Research

Dissertation

Domestic Distribution and International Influence: The International Political Economy of Protected Areas and Biodiversity Conversation

My dissertation examines the international political economy of protected areas and biodiversity conservation. Despite their tremendous growth in the last several decades (growing from 4% of land surface in 1990 to 17% today), science still shows that the current network is inadequate both in terms of total size and location efficiency, resulting in massive loss of biodiversity with profound negative consequences for humans and nonhumans alike. Protection varies drastically within and across countries. What accounts for this insufficient, inefficient, and inconsistent investment in ecosystem protection, and what factors shift outcomes toward more protection? Past research has either pointed to economic opportunity cost, where valuable land is not protected in order to maintain access to extraction, or focused on local politics near the sites of PAs. I build on these insights by analyzing the politics of PAs at local, national, and international scales. In the context of escalating environmental crises, understanding the political dynamics of an understudied element of environmental policy is critically important.

I argue that extractive interests have an outsized influence in determining local PA policy, but that factors the political science literature typically considers weak, like green NGOs and nonbinding international institutions, can shift distributive bargaining toward more protection through facilitating mobilization and directly persuading governments. I further argue that this distributional conflict is mediated by national political and economic structures in surprising ways: national-level dependence on natural resource extraction, commonly accepted to be detrimental to protection, leads to more protection in more democratic settings. Degradation causes mobilization of local, national, and international pro-protection interests, which demand more PAs in response. This mobilization is both more wide-spread and more effective in democracies. I combine this layered theoretical approach with multi-method research designs based on novel geographic information systems (GIS) techniques, newly collected data on PA designation over time, deep case knowledge, and careful attention to causal inference. 


Working Papers

Extraction, Contestation, and Conservation: Natural Resource Dependence and Protected Area Designation (draft available as part of IGCC working paper series). Job Market Paper, under review.

Abstract:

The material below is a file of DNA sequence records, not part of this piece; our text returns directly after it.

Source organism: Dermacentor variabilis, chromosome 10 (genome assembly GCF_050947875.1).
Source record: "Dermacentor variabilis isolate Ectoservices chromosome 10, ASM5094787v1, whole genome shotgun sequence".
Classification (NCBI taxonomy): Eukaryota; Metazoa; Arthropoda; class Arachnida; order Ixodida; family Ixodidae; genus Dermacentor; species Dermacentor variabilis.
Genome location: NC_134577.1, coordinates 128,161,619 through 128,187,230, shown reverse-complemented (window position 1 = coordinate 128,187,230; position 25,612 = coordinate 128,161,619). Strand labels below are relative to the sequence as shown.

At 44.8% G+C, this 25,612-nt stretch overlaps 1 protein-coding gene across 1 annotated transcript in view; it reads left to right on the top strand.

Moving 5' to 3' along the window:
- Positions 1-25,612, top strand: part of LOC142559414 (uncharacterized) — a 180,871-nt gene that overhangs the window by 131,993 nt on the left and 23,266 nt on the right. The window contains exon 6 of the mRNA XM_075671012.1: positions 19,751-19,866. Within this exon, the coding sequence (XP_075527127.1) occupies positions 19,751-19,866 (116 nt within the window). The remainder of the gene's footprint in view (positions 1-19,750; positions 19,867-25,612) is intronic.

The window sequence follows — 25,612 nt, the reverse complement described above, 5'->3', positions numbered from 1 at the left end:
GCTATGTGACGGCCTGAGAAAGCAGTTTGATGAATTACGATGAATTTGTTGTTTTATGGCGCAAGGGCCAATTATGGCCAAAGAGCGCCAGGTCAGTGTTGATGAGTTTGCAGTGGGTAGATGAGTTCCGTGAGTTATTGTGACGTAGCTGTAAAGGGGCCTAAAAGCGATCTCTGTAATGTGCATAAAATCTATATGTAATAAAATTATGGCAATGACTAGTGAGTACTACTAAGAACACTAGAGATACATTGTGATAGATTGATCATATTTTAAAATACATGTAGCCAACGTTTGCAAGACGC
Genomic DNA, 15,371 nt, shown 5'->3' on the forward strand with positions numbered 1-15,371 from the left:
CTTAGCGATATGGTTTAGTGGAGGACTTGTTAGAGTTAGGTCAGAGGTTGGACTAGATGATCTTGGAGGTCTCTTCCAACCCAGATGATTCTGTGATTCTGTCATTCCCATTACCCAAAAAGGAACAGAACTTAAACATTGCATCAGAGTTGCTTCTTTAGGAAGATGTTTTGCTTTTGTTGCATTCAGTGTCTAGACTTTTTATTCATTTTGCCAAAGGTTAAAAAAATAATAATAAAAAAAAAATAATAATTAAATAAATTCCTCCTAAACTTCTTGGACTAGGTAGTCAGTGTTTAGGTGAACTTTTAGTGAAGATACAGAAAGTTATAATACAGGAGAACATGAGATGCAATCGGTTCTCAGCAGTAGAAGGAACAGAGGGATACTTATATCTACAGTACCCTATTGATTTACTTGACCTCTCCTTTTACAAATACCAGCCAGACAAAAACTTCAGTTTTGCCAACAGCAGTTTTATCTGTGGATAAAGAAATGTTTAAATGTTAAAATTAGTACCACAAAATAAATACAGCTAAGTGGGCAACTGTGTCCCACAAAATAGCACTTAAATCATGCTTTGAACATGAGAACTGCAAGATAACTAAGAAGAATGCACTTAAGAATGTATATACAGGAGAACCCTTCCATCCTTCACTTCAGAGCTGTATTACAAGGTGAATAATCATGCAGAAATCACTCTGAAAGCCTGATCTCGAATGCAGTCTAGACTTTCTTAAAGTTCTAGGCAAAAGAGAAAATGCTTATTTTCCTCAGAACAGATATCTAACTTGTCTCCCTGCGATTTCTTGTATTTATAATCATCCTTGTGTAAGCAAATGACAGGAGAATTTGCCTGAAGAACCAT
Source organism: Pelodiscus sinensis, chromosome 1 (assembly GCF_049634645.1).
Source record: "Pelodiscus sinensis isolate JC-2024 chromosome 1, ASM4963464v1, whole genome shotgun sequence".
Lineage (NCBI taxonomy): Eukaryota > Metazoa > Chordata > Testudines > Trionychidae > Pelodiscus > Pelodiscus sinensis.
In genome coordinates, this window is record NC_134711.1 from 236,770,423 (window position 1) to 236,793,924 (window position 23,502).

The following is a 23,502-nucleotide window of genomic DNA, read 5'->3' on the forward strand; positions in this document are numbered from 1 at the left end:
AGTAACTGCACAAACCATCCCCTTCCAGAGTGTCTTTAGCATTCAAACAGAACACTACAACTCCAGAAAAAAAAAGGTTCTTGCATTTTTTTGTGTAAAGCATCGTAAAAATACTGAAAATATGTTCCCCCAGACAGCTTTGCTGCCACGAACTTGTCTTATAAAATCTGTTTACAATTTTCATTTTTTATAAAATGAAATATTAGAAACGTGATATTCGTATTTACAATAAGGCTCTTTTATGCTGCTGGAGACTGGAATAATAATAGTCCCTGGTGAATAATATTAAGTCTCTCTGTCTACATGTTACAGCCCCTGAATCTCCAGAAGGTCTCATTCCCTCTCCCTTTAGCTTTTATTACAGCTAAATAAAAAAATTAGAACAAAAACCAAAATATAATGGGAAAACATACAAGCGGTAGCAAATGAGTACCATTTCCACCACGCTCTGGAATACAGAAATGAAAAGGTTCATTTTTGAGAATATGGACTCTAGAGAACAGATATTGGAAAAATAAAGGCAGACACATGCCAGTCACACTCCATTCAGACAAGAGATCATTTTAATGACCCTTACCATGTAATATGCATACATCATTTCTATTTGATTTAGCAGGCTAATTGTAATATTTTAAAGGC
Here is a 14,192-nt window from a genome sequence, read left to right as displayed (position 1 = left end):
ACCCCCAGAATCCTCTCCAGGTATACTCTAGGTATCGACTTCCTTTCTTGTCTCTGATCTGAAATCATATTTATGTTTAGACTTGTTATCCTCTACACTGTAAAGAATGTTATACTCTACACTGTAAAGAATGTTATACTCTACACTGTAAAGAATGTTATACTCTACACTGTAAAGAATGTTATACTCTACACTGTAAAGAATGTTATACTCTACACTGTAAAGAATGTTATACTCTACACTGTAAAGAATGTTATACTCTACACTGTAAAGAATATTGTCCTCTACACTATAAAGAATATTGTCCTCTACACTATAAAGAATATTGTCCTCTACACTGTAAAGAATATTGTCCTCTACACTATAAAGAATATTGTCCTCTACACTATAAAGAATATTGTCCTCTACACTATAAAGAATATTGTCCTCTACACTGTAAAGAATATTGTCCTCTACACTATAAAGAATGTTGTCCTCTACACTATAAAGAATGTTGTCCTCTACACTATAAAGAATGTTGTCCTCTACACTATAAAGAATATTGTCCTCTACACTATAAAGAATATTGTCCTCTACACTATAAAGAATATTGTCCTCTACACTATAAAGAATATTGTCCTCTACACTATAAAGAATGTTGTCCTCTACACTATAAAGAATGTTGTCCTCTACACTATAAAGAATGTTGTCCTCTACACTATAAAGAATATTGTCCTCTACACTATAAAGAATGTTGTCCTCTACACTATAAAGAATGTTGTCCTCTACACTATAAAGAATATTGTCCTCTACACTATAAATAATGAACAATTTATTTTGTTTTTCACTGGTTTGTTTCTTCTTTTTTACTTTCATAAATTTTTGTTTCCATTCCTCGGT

Biodiversity decline and ecosystem loss are among the gravest transnational crises facing the planet, with deep implications for climate change. What determines how different countries choose to protect nature? Previous work has argued that economic dependence on natural resources undermines green policies. I instead argue that resource dependence can lead to mobilization in favor of protection. Citizens experience the negative consequences of environmental degradation and ecosystem loss firsthand, and domestic and international green groups take notice. Although mobilization occurs across regimes, in democracies these groups can more effectively advocate for protection once mobilized. The adverse effects of resource dependence, therefore, mainly apply to less democratic countries, where extractive interests are most able to steer policymaking and mobilization is less likely to succeed. To test this argument, I employ a mixed-methods research design. I employ a novel panel regression discontinuity design at country borders for all terrestrial country-border pairs from 1992 to 2020, using new geospatial data on protected area (PA) designation over time. I find that the effect of natural resource dependence is conditional: when democratic institutions are weaker, natural resource dependence leads to less biodiversity protection. When democracy is stronger, natural resource dependence increases the likelihood that protected areas are established. I complement these results with a qualitative case study of the history of conservation in Costa Rica as a typical case for my mechanisms. These findings highlight the mitigating role that democratic institutions can play between natural resource dependence and biodiversity protection, and have important implications for our understanding of environmental politics and the role of mobilization among various actors in shifting policy.